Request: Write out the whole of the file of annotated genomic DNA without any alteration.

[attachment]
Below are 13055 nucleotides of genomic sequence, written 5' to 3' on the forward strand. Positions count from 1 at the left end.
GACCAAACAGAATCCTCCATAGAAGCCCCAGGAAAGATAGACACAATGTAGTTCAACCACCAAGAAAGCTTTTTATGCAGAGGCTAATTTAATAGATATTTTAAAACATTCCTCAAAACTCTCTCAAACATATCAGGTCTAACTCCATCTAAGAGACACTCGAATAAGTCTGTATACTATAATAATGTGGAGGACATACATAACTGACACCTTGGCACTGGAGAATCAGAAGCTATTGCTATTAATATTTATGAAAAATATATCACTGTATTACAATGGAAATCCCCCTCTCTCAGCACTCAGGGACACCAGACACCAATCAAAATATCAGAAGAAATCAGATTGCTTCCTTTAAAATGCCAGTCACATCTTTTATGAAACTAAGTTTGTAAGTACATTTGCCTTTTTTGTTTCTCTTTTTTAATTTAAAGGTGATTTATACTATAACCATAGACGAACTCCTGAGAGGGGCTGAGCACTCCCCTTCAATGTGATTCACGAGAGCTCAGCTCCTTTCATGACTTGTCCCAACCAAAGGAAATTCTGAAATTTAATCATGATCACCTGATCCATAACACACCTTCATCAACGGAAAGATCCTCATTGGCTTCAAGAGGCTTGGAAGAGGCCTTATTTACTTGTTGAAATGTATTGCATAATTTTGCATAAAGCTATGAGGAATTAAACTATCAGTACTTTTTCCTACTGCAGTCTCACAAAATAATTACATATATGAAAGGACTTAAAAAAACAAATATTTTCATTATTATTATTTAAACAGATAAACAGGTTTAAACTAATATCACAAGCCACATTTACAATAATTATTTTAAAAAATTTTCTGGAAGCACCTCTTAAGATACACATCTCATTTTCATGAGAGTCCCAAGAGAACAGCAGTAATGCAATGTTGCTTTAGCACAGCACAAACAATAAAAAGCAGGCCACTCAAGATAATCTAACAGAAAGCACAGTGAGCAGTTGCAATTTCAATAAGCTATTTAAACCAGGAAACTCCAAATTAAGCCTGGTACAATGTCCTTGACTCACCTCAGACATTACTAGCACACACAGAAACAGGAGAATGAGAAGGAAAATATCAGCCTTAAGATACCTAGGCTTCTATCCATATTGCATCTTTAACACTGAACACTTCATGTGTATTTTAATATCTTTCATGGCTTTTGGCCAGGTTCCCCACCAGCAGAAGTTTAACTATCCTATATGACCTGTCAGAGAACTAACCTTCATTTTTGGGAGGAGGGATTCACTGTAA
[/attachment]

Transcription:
Below are 13055 nucleotides of genomic sequence, written 5' to 3' on the forward strand. Positions count from 1 at the left end.
GACCAAACAGAATCCTCCATAGAAGCCCCAGGAAAGATAGACACAATGTAGTTCAACCACCAAGAAAGCTTTTTATGCAGAGGCTAATTTAATAGATATTTTAAAACATTCCTCAAAACTCTCTCAAACATATCAGGTCTAACTCCATCTAAGAGACACTCGAATAAGTCTGTATACTATAATAATGTGGAGGACATACATAACTGACACCTTGGCACTGGAGAATCAGAAGCTATTGCTATTAATATTTATGAAAAATATATCACTGTATTACAATGGAAATCCCCCTCTCTCAGCACTCAGGGACACCAGACACCAATCAAAATATCAGAAGAAATCAGATTGCTTCCTTTAAAATGCCAGTCACATCTTTTATGAAACTAAGTTTGTAAGTACATTTGCCTTTTTTGTTTCTCTTTTTTAATTTAAAGGTGATTTATACTATAACCATAGACGAACTCCTGAGAGGGGCTGAGCACTCCCCTTCAATGTGATTCACGAGAGCTCAGCTCCTTTCATGACTTGTCCCAACCAAAGGAAATTCTGAAATTTAATCATGATCACCTGATCCATAACACACCTTCATCAACGGAAAGATCCTCATTGGCTTCAAGAGGCTTGGAAGAGGCCTTATTTACTTGTTGAAATGTATTGCATAATTTTGCATAAAGCTATGAGGAATTAAACTATCAGTACTTTTTCCTACTGCAGTCTCACAAAATAATTACATATATGAAAGGACTTAAAAAAACAAATATTTTCATTATTATTATTTAAACAGATAAACAGGTTTAAACTAATATCACAAGCCACATTTACAATAATTATTTTAAAAAATTTTCTGGAAGCACCTCTTAAGATACACATCTCATTTTCATGAGAGTCCCAAGAGAACAGCAGTAATGCAATGTTGCTTTAGCACAGCACAAACAATAAAAAGCAGGCCACTCAAGATAATCTAACAGAAAGCACAGTGAGCAGTTGCAATTTCAATAAGCTATTTAAACCAGGAAACTCCAAATTAAGCCTGGTACAATGTCCTTGACTCACCTCAGACATTACTAGCACACACAGAAACAGGAGAATGAGAAGGAAAATATCAGCCTTAAGATACCTAGGCTTCTATCCATATTGCATCTTTAACACTGAACACTTCATGTGTATTTTAATATCTTTCATGGCTTTTGGCCAGGTTCCCCACCAGCAGAAGTTTAACTATCCTATATGACCTGTCAGAGAACTAACCTTCATTTTTGGGAGGAGGGATTCACTGTAA